In conjunction with Ohio Loves Transit week, Clinton County Community Action Program, Inc. is pleased to announce that Allison Katter has been hired as the new Clinton County Mobility Manager. She will be responsible for increasing mobility and access to transportation for all residents of Clinton County.
Allison was born and raised in Wilmington and is a graduate of Wilmington High School.
She moved to Cincinnati after graduation, where she obtained a bachelor’s and a master’s from Xavier University. She was employed for 26 years for a large brokerage firm, where she worked as a trader, a trainer, and most recently as a project manager.
After many years in Cincinnati, she moved back to Wilmington in 2018 to care for her mother, Shirley.
“I’m excited about the challenges and potential rewards of my new role,” she said. “It will allow me to help the residents of Clinton County find ways to get where they need to go. It also gives me a great way to reconnect with my hometown community by helping others.
“Mobility independence is a significant quality of life issue. Without safe, reliable and affordable transportation, a person’s ability to flourish is greatly reduced.”
According to Jane Newkirk from Community Action, the position of mobility manager was through joint efforts with the Clinton County Regional Planning Office and community members working on the Age Friendly initiative. The process proved transportation to be a large barrier for Clinton County residents. Funding was provided by the Ohio Department of Transportation and a grant provided through Clinton County HealthFirst to meet the match requirements.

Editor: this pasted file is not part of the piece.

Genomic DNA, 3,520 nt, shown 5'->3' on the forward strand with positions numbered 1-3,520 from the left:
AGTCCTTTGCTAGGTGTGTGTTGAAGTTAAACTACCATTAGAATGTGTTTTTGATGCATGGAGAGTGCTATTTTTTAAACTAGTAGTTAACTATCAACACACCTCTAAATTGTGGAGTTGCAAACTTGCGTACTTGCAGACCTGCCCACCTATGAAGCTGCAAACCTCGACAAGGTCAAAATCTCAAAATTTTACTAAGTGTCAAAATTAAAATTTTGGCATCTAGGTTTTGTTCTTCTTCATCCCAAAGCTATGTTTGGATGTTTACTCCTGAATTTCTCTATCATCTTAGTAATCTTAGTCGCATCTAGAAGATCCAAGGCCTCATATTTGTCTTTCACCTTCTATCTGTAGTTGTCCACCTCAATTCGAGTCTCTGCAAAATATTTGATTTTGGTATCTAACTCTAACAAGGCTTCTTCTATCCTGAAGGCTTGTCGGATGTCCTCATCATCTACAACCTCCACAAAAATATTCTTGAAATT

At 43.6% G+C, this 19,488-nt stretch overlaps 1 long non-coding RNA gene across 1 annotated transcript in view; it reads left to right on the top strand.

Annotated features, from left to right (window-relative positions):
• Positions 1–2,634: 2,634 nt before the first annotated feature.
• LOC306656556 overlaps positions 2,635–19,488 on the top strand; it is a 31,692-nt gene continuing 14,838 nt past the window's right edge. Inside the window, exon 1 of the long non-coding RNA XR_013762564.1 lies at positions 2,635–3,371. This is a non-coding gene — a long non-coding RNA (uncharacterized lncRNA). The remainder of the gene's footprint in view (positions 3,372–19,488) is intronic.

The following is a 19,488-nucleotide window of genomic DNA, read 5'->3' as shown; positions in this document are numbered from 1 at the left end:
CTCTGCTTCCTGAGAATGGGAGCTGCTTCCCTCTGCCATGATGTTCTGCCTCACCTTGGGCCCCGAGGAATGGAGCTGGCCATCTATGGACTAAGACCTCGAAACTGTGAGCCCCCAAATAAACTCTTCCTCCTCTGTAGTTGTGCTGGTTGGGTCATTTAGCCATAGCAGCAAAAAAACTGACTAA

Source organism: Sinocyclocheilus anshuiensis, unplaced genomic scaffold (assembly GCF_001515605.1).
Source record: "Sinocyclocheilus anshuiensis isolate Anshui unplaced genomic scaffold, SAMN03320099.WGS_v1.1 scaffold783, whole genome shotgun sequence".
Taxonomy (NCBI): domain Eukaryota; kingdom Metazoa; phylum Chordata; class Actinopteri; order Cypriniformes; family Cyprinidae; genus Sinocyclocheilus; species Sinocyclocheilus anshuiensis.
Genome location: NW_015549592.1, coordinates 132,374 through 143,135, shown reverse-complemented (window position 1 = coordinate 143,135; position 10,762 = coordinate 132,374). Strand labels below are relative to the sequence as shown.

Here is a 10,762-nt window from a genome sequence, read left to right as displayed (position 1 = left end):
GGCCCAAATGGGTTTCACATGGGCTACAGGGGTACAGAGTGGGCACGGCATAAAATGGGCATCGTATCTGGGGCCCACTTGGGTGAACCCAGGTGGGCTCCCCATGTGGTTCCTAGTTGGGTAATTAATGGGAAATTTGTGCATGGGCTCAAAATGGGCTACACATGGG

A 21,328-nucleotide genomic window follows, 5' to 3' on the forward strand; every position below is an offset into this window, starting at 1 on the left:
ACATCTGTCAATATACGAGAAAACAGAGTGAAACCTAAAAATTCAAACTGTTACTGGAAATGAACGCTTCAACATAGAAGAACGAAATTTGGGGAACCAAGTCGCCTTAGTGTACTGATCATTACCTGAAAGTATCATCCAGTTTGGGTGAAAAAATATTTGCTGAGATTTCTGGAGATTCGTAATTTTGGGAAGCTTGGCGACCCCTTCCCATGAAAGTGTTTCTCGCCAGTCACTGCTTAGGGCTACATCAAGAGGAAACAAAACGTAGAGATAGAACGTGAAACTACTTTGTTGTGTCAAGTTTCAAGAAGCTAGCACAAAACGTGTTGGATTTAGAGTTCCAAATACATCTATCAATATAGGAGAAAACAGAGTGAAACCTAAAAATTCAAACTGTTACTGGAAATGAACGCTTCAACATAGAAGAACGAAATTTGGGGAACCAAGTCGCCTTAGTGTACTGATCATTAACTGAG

Allison’s introduction comes in advance of Ohio Public Transit Association’s (OPTA) Ohio Loves Transit Week, which is Feb. 10-14. Ohio’s public transportation systems are striving to meet the daily mobility needs of Ohio’s growing senior population, along with keeping up with the capital need to move workers, students, and those without access to their own vehicles. Public transportation in Ohio comes in many shapes and forms, from rail and streetcars, to buses, vans, and bikes.
Ohio’s transit systems also provide a vital link to thousands of people with disabilities, by providing rides to work, job training programs, medical appointments, and adult daycare facilities.
With the “baby boomer” generation aging, the needs for these services have grown, and both urban and rural transit agencies alike are working to ensure all citizens have the access to the transportation services they need to remain an active part of their community.